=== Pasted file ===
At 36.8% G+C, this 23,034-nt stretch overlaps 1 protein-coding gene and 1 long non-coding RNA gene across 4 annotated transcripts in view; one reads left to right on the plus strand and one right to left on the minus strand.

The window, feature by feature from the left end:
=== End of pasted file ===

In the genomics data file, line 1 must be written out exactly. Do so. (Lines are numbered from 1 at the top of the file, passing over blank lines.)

At 36.8% G+C, this 23,034-nt stretch overlaps 1 protein-coding gene and 1 long non-coding RNA gene across 4 annotated transcripts in view; one reads left to right on the plus strand and one right to left on the minus strand.